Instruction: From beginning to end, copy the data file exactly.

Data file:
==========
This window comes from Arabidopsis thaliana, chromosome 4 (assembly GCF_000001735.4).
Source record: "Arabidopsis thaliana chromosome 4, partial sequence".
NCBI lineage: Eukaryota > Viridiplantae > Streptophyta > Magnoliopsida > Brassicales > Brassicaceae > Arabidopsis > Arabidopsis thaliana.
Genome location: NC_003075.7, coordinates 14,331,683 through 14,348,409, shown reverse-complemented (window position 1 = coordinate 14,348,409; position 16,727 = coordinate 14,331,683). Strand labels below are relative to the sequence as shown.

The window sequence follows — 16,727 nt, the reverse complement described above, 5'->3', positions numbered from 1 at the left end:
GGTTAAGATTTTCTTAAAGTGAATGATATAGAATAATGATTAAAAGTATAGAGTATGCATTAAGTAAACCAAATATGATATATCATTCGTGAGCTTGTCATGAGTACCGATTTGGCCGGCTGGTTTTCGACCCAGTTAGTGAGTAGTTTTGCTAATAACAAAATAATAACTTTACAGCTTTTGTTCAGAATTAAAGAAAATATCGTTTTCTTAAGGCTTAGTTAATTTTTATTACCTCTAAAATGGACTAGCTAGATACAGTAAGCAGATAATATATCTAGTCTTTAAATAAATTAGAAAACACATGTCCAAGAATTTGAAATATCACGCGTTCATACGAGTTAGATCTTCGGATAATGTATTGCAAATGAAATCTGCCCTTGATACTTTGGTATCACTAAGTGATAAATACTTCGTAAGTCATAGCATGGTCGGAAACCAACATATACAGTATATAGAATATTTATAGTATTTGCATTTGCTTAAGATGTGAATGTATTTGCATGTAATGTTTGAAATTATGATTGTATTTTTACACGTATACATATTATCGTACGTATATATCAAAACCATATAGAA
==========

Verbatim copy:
This window comes from Arabidopsis thaliana, chromosome 4 (assembly GCF_000001735.4).
Source record: "Arabidopsis thaliana chromosome 4, partial sequence".
NCBI lineage: Eukaryota > Viridiplantae > Streptophyta > Magnoliopsida > Brassicales > Brassicaceae > Arabidopsis > Arabidopsis thaliana.
Genome location: NC_003075.7, coordinates 14,331,683 through 14,348,409, shown reverse-complemented (window position 1 = coordinate 14,348,409; position 16,727 = coordinate 14,331,683). Strand labels below are relative to the sequence as shown.

The window sequence follows — 16,727 nt, the reverse complement described above, 5'->3', positions numbered from 1 at the left end:
GGTTAAGATTTTCTTAAAGTGAATGATATAGAATAATGATTAAAAGTATAGAGTATGCATTAAGTAAACCAAATATGATATATCATTCGTGAGCTTGTCATGAGTACCGATTTGGCCGGCTGGTTTTCGACCCAGTTAGTGAGTAGTTTTGCTAATAACAAAATAATAACTTTACAGCTTTTGTTCAGAATTAAAGAAAATATCGTTTTCTTAAGGCTTAGTTAATTTTTATTACCTCTAAAATGGACTAGCTAGATACAGTAAGCAGATAATATATCTAGTCTTTAAATAAATTAGAAAACACATGTCCAAGAATTTGAAATATCACGCGTTCATACGAGTTAGATCTTCGGATAATGTATTGCAAATGAAATCTGCCCTTGATACTTTGGTATCACTAAGTGATAAATACTTCGTAAGTCATAGCATGGTCGGAAACCAACATATACAGTATATAGAATATTTATAGTATTTGCATTTGCTTAAGATGTGAATGTATTTGCATGTAATGTTTGAAATTATGATTGTATTTTTACACGTATACATATTATCGTACGTATATATCAAAACCATATAGAA